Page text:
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Manuscript - Slave Registrar of Woodford Estate
Grenada, 1823. London, 4 February 1823. Signed manuscript document tallying and describing the slaves of Woodford Estate, a sugar plantation in Grenada owned by Archibald Armstrong Jr, a member of the Council of Grenada, being a register of slaves held as of February 1823 listing 132 individuals by the English names assigned to them, their approximate age and basic physical description, also recording births and deaths, one female purchased, and one female manumitted (freed). Folio. 6 pages, on two string-tied double-leafs, laid watermark paper of Dartford papermaker J. Budgen 1822 featuring a large fleur-de-lys emblem. Leafs measure approximately 48 x 33,5 cm. Docketed to verso. Signed in the original 3 December 1823, by Thomas Amyot, the Registrar of Colonial Slaves in Great Britain. Together with single leaf, 32 x 20 cm, tallying the slaves and labourers of three of Armstrong's plantations in 1835, beginning with the Woodford, and providing a cursory "Classification and valuation of Negroes." Very good, original condition, a rare primary source document which survived the highly conflicted abolition period. Archibald Armstrong Jr. and John Armstrong, cousins, were also connected with the Revolution Hall Estate in Grenada, as well as the Garden Estate and Prospect Estate in Trinidad. The latter two are mentioned in the accompanying document. In 1807 when the Abolition of Slave Trade Act came into force, the trade of slaves from Africa to the British colonies became illegal. In 1819 the Office for the Registry of Colonial Slaves was established in London in order to combat ongoing illicit transportation. British Colonial administrators began keeping registers of black slaves who had been so-called "lawfully enslaved." Copies of the slave registers, such as, and including the present document, were submitted to the office in order to prove compliance. Registration generally occurred once every three years, and continued through to 1834 when slavery was officially abolished. "A List of Slaves belonging to and worked upon Woodford Estate in the Parish of Saint John & in the Possession of John Armstrong as the lawful attorney of Archibald Armstrong Proprietor" heads this rare manuscript document from Grenada-born slave-owner and member of the Council of Grenada who was involved in the West Indies sugar trade. Especially unusual, albeit dating to the abolition period of colonial slavery, one (1) young woman twenty-two years of age, was in fact freed from slavery. A scarce primary source record of a sugar plantation estate in Grenada, one hundred and thirty-one slaves are named in this slave register. Seventy-two males and sixty-one females, the oldest being a female aged sixty-two, their country of origin being either Africa or Grenada, a single-word description of their physical status, and their assumed age, essentially summarizes their worth. Occasionally, a remark "Country marks on forehead" further identifies the enslaved individual. In addition, the birth of 3 boys and 1 girl are recorded in this year. One female from Dominica, of approximately 28 years of age, was purchased. Two slaves died of lock jaw in this year. Archibald Armstrong junior, Esq. (1790-1868) was born in Grenada and inherited Woodford Estate in Grenada from his father Archibald Armstrong Senior of London, on condition that he pay £3400 to each of his four sisters and £30 per year to his brother Joseph. Archibald junior was in London for the proving of his father's will on 15 November 1823, being one of three executors together with his cousin John Armstrong who is also named in this document. Under the 1833 Abolition Act, Archibald Jr was the awardee of the compensation for the enslaved people on the Woodford estate on Grenada, and presumably for two other small awards there. As executor of Richard or Archibald Armstrong, he was also granted part of the compensation for the Garden estate in Trinidad. In addition, he was assignee with John Hoyes of George Armstrong in the award for the Prospect estate in Trinidad. Interestingly, he was a member of the council of Grenada, in 1835 took a twelve months leave, and by 1841 had settled with his wife Anne [née Munro Gibbs] who was also born in Grenada, and their three children, in St Peters Port, Guernsey. In West Coast Grenada, just slightly north of Halifax Bay, the Woodford sugar plantation estate house stands in dilapidation today. Thomas Amyot (1775-1850) was an English antiquarian, a solicitor, private secretary to Secretary of State William Windham, Registrar of Colonial Slaves in the government offices of Great Britain, Secretary and Registrar of Records in Upper Canada, author and a founder of the Camden Society. Almost all the men and women awarded compensation under the 1833 Abolition Act are listed in what is called a Parliamentary Return, an official reply by a government body to a request from an MP. The return is often referred to as the Slavery Abolition Act: An account of all sums of money awarded by the Commissioners of Slave Compensation while its full title is Accounts of slave compensation claims; for the colonies of Jamaica. Antigua. Honduras. St. Christopher's. Grenada. Dominica. Nevis. Virgin Islands. St. Lucia. British Guiana. Montserrat. Bermuda. Bahamas. Tobago. St. Vincent's. Trinidad. Barbadoes. Mauritius. Cape of Good Hope. It can be found in House of Commons Parliamentary Papers 1837-1838 (215) vol. 48 and is 365 pages long. In 1832, before the abolition of slavery, there were 653 sugar estates in cultivation and over 500 coffee plantations in the British West Indies. The British Slavery Abolition Act provided grant totalling £20 million to compensate the slave-owners for the loss of their "human property"!. Very Good.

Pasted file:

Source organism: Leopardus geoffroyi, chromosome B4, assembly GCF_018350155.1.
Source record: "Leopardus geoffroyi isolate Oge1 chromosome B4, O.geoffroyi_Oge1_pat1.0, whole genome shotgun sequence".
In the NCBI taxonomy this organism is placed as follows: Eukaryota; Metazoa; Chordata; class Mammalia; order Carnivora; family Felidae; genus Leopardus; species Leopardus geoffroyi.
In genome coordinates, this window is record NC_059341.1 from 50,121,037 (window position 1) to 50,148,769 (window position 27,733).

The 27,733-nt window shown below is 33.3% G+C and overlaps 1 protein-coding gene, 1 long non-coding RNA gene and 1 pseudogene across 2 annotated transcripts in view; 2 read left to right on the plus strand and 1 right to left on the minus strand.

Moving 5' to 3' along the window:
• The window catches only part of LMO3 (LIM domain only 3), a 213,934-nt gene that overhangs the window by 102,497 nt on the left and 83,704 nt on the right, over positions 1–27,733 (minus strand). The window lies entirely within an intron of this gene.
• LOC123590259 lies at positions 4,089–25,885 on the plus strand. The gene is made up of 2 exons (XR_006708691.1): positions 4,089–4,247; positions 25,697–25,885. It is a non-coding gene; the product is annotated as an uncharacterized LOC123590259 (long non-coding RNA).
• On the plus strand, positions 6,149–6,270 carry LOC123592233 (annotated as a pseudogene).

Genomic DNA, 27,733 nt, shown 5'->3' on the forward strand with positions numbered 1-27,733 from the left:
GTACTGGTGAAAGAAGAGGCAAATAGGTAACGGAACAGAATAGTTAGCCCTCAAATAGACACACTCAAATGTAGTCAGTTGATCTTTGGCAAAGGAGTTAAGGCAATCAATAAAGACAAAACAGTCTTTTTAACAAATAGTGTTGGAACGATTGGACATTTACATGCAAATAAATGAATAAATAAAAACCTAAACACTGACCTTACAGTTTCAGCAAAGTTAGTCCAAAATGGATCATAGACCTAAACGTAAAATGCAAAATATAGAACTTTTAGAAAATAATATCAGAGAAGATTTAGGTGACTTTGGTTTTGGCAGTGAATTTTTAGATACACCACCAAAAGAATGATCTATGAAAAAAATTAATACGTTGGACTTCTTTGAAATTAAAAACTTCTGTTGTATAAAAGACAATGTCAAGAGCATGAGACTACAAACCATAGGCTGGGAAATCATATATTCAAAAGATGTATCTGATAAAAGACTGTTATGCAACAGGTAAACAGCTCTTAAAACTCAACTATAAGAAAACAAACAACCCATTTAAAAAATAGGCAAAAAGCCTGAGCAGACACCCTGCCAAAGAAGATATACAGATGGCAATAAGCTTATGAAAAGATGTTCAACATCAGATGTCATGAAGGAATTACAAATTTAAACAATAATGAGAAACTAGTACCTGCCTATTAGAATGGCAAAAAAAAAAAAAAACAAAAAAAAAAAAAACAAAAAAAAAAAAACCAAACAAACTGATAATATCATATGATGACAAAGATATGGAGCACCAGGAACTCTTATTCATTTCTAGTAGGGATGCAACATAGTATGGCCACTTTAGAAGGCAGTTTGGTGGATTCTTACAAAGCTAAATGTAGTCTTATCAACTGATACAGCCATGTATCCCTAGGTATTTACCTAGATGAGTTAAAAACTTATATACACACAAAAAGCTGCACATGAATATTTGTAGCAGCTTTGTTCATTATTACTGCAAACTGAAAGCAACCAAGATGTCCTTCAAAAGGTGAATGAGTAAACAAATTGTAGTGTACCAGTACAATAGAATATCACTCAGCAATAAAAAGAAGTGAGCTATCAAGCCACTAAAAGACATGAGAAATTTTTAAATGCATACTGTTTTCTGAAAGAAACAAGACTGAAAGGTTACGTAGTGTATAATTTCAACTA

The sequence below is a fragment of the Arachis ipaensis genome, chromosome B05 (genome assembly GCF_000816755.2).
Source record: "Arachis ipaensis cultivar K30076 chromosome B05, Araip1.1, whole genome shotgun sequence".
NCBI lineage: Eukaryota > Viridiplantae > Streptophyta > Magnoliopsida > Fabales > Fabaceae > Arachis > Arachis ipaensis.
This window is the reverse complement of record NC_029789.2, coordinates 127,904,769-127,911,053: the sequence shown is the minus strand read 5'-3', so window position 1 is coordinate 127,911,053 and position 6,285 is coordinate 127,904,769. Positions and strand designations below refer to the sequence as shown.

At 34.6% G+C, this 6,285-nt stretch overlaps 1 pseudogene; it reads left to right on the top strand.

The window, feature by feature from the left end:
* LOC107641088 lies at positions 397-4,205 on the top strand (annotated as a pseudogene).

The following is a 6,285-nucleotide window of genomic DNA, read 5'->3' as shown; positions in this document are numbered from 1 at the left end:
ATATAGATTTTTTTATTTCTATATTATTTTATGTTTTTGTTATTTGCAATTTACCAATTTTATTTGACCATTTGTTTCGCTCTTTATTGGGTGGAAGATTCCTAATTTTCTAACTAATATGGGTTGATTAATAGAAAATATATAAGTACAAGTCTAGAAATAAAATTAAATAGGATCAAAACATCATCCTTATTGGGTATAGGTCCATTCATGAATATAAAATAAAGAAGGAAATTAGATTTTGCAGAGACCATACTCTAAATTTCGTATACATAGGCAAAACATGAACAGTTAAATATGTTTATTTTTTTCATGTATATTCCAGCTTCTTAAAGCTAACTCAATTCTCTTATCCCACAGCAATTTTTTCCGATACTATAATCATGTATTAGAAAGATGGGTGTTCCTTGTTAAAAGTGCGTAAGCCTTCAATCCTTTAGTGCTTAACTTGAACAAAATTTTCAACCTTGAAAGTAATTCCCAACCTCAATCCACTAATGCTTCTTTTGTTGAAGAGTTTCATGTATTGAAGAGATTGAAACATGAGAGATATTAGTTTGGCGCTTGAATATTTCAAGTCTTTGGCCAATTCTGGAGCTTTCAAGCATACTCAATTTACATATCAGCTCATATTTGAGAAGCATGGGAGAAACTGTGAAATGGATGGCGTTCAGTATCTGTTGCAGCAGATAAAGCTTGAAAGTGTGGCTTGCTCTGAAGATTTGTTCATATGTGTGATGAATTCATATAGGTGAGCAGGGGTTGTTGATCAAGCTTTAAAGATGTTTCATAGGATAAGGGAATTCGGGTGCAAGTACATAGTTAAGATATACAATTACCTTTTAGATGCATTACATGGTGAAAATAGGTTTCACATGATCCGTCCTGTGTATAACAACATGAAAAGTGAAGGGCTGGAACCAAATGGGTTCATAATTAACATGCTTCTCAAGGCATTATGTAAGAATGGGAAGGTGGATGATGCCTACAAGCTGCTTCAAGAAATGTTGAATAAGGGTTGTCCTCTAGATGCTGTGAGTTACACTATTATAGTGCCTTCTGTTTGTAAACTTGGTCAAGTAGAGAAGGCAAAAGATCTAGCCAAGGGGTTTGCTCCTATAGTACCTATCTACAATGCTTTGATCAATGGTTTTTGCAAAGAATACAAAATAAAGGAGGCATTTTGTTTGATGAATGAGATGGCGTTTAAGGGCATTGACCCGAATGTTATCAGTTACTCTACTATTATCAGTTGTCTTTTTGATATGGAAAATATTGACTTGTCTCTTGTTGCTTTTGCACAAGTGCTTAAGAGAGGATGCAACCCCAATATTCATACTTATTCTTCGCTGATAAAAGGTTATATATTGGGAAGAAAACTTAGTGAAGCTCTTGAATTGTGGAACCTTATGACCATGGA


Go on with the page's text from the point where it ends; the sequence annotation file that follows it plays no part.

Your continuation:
[Bookseller: Voyager Press Rare Books & Manuscripts, ]
Last Found On: 2016-08-31           Check availability:      Biblio